DIDMOHS frequency also varies based on drug types. Carbamazepine and phenytoin induce DIDMOHS at a rate ranging from 1 to 5 in 1,0000 exposed individuals. Although relatively infrequently used, lamotrigine is associated with DIDMOHS in 1 in 300 adults undergoing treatment.
DIDMOHS pathogenesis is incompletely understood. However, it is widely accepted that immune-mediated phenomena are responsible. From a broad perspective, an immune diathesis is suggested by the increased risk with immunocompromise. Several attributes of DIDMOHS implicate a delayed-type cell mediated response in particular. These include its reproducibility with patch testing and obligatory sensitization interval between drug exposure and reaction onset. Rapid recrudescence following drug re-challenge likewise insinuates cell-mediated immunopathogenesis.
Strong associations exist between certain human leukocyte antigen (HLA) haplotypes and DIDMOHS. Interaction between the specific haplotype and culprit drug is thought to form a hapten. Subsequently, the hapten is presented to T-cells to generate the immune response. In the acute phase of DIDMOHS, expansion of both CD4+ and CD8+ T-cell populations occurs. These T-cells secrete proinflammatory cytokines such as interferon-gamma, interleukin-5 and others. In vitro and in vivo evidence in the form of lymphocyte proliferation analysis and patch testing demonstrates this response is drug-specific.
Heightened levels of interleukin-5 in conjunction with eotaxin evoke the eosinophilia of DIDMOHS. In turn, hypereosinophilia is thought to contribute to internal organ involvement, as eosinophil granule proteins are toxic to many tissues. Tumor necrosis factor is also involved, propagating tissue damage after secretion by macrophages.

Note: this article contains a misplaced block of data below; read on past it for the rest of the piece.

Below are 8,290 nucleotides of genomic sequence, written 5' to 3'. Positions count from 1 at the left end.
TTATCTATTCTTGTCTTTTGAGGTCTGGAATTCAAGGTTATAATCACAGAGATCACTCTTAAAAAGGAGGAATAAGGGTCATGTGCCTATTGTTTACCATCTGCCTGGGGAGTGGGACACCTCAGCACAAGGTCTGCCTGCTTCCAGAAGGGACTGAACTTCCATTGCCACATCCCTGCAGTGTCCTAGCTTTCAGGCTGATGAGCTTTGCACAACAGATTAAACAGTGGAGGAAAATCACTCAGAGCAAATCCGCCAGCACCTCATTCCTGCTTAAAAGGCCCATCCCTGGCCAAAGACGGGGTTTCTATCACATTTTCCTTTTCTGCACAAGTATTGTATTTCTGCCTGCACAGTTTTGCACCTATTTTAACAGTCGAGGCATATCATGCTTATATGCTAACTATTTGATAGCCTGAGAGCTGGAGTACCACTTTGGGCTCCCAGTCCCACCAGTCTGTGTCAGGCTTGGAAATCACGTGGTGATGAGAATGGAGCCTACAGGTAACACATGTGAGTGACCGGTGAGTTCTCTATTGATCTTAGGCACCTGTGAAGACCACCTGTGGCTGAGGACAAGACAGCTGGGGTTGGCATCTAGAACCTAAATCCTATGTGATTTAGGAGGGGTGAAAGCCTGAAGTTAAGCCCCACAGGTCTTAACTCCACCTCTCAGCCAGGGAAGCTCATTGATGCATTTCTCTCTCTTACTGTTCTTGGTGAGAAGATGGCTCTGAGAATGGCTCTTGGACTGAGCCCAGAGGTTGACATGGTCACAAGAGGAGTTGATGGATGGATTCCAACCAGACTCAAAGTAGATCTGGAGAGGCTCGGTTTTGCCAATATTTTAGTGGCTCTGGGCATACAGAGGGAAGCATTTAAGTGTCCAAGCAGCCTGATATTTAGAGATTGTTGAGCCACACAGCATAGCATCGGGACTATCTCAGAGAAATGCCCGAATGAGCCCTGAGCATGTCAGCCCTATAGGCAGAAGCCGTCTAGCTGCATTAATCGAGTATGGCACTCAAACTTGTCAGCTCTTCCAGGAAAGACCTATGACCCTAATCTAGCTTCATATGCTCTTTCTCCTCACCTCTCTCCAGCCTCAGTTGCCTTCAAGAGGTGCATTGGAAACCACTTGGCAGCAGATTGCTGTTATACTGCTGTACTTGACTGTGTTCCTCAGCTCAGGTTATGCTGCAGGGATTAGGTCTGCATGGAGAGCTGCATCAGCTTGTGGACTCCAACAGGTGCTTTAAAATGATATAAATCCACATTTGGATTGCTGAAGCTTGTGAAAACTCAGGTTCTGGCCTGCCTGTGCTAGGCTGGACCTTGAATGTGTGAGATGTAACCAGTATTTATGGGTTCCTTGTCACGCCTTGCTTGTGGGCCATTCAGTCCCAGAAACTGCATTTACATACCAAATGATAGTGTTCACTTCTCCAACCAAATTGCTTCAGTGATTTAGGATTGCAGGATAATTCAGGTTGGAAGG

The HLA-DR3, HLA-DQ2, and HLA-B*1502 haplotypes have been implicated in carbamazepine-induced DIDMOHS. Among individuals of Portuguese or Han Chinese descent, HLA-B*5801 is linked with severe allopurinol-induced drug hypersensitivity reactions, including DIDMOHS. White individuals with the HLA-B*5701 haplotype are predisposed to abacavir-induced DIDMOHS. In addition, the HLA-A*3101 haplotype is linked with higher frequency of DIDMOHS among European and Han Chinese populations.
The above associations notwithstanding, HLA haplotypes appear to be necessary but not sufficient for DIDMOHS initiation; these markers have high negative predictive value but low positive predictive value for drug hypersensitivity.
Polymorphism of genes encoding enzymes responsible for the detoxification of drugs and intermediate metabolites also contributes to DIDMOHS development. DIDMOHS cases often occur in a familial distribution, the basis for which appears to be autosomal dominant inheritance of detoxification genes.
In most individuals, anticonvulsants such as carbamazepine, phenytoin, and phenobarbital are metabolized by the cytochrome P450 (CYP-450) system, generating intermediate toxic arene oxides. These arene oxides are detoxified by the enzymes glutathione transferase and epoxide hydroxylase. However, mutations in these enzymes impair detoxification. Thus, toxic arene oxides thought to elicit the DIDMOHS response accumulate. Among patients recovering from DIDMOHS, defective detoxification of anticonvulsants and sulfonamides has been established. In addition, other processes inhibiting or inducing CYP-450 activity also modify DIDMOHS risk.